A potential function which has not been actualised by a series of priming experiences, is lost when the sensitive period for its development has passed. Thus, a lack of priming causes a developmental defect. The symptoms of such a defect can be similar to the function disorders which are due to brain-damage acquired later in life. In order to distinguish them the former are indicated as 'developmental' and the latter as 'acquired' agnosia, apraxia or dysphasia.

In short: it is important from the point of view of prevention to recognise that partial defects of brain function may arise during growth and maturation of the brain, as well as during the learning phase. One should be aware what consequences lack of adequate challenges and lack of key-experiences in the sensitive period of neuronal organization may have. Early warning signs that emotional or sensory deprivation is taking place should be heeded.

9.7 The early environment of the developing brain.

The mother-tongue is learned by immersion in an environment of sounds and expressions. One's native language environment is important. Equally important is an even earlier period: before language stimulation becomes significant, the intra-uterine environment of the developing foetal brain has influenced its structural patterns. It does so by the chemical (hormonal) composition of the tissue fluid around the brain cells which affects their migration patterns. This can have a profound influence on later language functions.

Language breeds like a virus: when it circulates in a society it can reproduce itself in the neuronal system of an infant. Speech- and language skills grow in an infant's brain and take possession of it, but only if the brain is susceptible to the intruder. It is comparable to what happens in the lymphoid system: antibody-receptors (idiotopes) on the surface of lymph cells and immune globulines are part of the environment of the other lymphocytes. When external antigens have an impact the external stimuli give rise to a reshuffling of the network.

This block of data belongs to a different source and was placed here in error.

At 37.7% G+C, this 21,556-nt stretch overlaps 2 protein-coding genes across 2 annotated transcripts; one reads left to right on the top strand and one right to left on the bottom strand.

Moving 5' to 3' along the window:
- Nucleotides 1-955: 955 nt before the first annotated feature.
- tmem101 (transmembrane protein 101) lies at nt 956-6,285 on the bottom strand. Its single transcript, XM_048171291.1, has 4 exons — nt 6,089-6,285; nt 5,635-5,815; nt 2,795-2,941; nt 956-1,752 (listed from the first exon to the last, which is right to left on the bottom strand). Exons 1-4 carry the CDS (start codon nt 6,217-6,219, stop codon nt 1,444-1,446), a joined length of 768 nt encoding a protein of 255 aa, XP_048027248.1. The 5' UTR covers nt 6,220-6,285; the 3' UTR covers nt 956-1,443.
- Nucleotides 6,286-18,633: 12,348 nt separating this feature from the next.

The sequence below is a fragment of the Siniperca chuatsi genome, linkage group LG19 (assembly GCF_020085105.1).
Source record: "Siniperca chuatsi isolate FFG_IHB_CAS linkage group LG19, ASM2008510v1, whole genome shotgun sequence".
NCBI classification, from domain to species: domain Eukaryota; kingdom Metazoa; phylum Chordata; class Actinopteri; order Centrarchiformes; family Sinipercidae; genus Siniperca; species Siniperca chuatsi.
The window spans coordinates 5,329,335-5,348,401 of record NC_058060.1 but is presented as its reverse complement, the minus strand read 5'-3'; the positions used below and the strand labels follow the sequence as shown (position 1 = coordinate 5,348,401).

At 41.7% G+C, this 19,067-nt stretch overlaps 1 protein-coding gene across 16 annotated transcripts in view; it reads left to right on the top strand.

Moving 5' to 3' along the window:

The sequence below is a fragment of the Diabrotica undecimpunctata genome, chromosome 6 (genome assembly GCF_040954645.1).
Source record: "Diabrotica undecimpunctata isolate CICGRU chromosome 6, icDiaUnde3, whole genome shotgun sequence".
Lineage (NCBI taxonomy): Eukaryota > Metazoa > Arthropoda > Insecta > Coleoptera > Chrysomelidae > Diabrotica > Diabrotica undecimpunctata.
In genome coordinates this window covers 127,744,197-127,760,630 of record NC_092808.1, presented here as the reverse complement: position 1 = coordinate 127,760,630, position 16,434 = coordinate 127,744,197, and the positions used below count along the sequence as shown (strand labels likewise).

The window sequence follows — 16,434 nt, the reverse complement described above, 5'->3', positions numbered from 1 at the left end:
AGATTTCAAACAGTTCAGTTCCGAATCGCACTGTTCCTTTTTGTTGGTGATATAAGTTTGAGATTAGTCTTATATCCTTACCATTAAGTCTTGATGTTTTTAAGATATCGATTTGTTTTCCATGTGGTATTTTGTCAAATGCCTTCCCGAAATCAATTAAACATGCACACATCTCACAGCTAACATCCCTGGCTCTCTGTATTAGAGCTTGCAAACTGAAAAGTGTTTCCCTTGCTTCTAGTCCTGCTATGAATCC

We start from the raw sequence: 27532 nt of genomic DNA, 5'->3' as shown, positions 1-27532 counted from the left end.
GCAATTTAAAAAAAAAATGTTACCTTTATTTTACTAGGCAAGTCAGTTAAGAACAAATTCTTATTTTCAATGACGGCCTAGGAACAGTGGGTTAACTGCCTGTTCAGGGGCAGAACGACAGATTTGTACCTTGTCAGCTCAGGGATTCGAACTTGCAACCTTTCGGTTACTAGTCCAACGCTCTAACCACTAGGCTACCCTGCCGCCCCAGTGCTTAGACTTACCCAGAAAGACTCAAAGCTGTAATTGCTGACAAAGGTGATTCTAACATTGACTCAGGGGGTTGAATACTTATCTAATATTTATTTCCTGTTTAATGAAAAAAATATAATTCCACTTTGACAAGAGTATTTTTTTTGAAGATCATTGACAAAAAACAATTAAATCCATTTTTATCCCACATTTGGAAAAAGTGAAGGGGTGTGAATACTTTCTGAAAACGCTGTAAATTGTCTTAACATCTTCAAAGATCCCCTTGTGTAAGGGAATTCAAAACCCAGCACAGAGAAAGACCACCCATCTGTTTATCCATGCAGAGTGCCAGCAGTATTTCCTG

. We wanted to find out about the interaction between early immune- and cognitive development because we had repeatedly observed that in some children who suffered from a speech/language handicap no other explanation could be found than an early episode of atopic eczema. Moreover investigations by N.Geschwind e.a. have encouraged us to consider the role of the pregnant mothers' immune system as the earliest environment enveloping and influencing the language-generating systems of the child.

This is a very brief review of his theory. Individual differences in language acquisition and language processing can be ascribed in part to the distribution of functions over the two hemispheres of the brain. In most people the left hemisphere dominates with respect to verbal memory. Damage to the left half of the brain leaves a defect in language function; repair is slow and incomplete. In young children however such a defect can be completely restored in several months. It is possible that in the critical period of language acquisition the necessary receptive and expressive skills are still stored in both hemispheres. At a later stage people would get into the habit of using only the more efficient half (in right-handed people this is usually the left half). But young children would still have easy access to the information that is also stored in the right half of the brain. It is a remarkable fact that more rapid recovery from a language defect occurs in left-handed adults and people with left- handedness in the near family. Geschwind also had the impression that people who in childhood had been dyslectic had a more rapid recovery after accidents resulting in aphasia.